Perched on the Pacific Ring of Fire, devastating earthquakes, volcanic eruptions, and typhoons threaten the Philippines. To ensure a reliable water supply for its 6 million customers in the event of disaster, Manila Water Company, Inc. prepared a Natural Calamity Risk Resiliency and Mitigation Master Plan for its water and wastewater service area covering the east zone of Metro Manila and Rizal Province. Manila Water needed to identify which water facilities, supporting identified evacuation sites, were most vulnerable to natural disasters and prioritize them for resiliency measures, while optimizing the location of emergency reservoirs.
Manila Water Company, Inc. used WaterGEMS to perform a holistic assessment and analysis of its complex water distribution network, prioritizing assets based on criticality. WaterGEMS illustrated what happens if one or more interconnected systems shuts down in the event of a natural disaster and which facilities would cause the most harm to the system if it were operating at less than full capacity. Manila Water also identified what facilities needed costly resiliency measures and which ones could be addressed with less expensive contingency measures.
The results of the Natural Calamity Risk Resiliency and Mitigation Master Plan helped Manila Water prioritize facilities requiring resiliency measures to minimize damage and facilities needing contingency plans in case of loss. These measures could limit property damage and business interruption to USD 380 million versus the estimated USD 520 million without such measures. Additionally, the plan saves Manila Water time as the organization no longer needs to toggle from system to system to assess property damage. This plan also aimed to secure consistent and accessible drinking water throughout the impact of a natural disaster, minimizing potential casualties.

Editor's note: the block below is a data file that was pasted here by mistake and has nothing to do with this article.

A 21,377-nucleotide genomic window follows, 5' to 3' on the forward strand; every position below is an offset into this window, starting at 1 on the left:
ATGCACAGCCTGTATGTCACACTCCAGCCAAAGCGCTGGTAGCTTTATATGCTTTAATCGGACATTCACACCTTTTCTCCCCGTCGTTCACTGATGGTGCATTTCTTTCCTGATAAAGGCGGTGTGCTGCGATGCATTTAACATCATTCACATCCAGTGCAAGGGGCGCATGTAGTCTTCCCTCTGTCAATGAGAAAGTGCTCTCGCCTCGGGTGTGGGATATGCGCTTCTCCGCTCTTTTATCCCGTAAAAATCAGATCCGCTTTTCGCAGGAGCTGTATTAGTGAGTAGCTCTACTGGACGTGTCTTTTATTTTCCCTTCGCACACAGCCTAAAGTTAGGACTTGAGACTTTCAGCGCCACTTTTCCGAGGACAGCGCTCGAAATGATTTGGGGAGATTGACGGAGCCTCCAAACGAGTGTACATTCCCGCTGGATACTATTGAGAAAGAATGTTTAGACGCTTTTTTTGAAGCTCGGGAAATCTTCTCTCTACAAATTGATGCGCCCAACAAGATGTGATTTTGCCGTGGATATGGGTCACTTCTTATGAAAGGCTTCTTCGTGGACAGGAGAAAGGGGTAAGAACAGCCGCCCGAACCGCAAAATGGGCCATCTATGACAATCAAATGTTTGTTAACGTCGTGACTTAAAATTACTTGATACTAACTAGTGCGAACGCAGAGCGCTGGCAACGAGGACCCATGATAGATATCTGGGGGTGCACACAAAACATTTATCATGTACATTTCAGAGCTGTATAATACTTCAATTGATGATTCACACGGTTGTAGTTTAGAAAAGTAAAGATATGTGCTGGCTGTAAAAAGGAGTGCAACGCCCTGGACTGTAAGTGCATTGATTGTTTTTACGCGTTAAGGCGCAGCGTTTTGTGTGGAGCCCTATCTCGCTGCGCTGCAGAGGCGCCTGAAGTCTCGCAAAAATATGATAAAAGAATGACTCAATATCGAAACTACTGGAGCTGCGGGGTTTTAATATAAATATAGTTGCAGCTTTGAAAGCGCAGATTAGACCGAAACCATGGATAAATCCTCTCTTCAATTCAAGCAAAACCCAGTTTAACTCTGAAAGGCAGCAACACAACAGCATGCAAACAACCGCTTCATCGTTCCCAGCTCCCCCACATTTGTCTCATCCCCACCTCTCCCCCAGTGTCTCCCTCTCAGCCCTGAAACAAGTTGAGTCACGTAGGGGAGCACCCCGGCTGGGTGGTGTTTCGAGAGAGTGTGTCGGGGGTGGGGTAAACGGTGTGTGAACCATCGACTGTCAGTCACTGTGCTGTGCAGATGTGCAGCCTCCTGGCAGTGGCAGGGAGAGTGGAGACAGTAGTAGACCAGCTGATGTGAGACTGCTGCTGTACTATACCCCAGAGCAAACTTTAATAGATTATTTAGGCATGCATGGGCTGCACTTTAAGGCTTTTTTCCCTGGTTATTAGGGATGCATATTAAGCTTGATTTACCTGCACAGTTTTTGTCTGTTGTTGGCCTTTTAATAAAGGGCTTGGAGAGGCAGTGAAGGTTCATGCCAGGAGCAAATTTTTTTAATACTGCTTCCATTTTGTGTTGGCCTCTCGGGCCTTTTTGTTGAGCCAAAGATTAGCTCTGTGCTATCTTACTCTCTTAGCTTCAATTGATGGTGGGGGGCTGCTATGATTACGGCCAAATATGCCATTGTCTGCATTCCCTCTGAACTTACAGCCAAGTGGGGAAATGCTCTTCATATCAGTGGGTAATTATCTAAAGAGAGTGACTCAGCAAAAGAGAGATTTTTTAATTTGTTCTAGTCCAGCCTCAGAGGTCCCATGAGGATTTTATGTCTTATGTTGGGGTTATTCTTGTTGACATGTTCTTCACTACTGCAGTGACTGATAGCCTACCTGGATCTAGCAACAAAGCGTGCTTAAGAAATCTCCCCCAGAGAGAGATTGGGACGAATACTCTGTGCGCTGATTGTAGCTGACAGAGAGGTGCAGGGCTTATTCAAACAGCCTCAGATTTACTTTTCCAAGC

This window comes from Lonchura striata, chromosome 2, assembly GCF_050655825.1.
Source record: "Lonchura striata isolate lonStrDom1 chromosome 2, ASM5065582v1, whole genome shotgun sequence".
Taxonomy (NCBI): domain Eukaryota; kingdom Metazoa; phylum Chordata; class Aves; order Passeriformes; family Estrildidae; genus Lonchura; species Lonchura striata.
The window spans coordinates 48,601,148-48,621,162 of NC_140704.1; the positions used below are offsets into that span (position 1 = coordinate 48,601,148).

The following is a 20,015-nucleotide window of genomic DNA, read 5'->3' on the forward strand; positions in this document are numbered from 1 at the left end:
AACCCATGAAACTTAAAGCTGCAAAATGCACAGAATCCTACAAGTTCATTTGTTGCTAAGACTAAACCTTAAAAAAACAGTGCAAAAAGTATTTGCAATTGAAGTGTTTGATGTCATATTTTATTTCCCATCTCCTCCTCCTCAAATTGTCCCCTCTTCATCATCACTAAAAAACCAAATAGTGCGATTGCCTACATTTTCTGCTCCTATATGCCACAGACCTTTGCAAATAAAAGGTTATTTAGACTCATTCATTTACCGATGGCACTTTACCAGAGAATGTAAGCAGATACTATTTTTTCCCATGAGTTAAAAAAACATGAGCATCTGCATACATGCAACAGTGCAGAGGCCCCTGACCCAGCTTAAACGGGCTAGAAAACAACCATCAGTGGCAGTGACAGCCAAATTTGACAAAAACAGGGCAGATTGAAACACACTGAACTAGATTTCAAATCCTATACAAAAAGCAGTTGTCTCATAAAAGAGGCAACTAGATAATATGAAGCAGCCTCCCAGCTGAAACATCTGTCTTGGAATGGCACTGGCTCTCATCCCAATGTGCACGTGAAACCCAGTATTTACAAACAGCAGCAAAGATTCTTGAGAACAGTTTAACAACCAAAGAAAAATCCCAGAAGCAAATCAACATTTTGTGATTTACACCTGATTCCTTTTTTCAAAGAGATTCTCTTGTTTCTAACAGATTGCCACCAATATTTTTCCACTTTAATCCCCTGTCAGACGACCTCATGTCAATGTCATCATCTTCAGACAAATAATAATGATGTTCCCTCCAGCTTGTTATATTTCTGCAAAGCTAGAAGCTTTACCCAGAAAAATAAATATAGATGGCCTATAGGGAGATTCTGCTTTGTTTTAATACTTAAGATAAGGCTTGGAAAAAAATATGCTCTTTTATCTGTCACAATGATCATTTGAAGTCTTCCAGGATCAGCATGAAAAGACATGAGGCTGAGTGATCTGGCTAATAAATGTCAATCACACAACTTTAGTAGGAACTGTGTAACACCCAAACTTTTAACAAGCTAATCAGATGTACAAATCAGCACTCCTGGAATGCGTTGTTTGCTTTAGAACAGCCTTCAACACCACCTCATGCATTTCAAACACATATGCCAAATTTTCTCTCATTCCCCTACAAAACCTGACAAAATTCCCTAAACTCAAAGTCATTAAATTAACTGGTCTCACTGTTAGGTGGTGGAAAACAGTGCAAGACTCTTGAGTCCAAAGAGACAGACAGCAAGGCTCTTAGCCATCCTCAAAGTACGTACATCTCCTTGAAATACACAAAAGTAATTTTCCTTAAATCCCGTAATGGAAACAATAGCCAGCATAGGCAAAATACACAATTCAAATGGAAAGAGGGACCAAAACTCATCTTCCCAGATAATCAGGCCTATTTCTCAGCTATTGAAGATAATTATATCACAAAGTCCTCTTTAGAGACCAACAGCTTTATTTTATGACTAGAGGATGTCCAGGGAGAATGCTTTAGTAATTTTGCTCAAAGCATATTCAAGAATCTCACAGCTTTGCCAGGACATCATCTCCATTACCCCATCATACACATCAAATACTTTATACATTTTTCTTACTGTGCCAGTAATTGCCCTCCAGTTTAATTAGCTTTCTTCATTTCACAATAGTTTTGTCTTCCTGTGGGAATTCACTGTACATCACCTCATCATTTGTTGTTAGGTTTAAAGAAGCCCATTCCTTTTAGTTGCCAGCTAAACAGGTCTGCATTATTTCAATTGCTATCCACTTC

WaterGEMS helped Manila Water determine what assets required resiliency measures with a high level of accuracy. Creating a fully comprehensive model in WaterGEMS allowed the project team to critically analyze the complex water system. To add further precision to the models, information from various stakeholders was imported and integrated into the WaterGEMS model, validating, and strengthening assumptions and recommended actions. Results from models were used to generate data visualizations to aid decision making.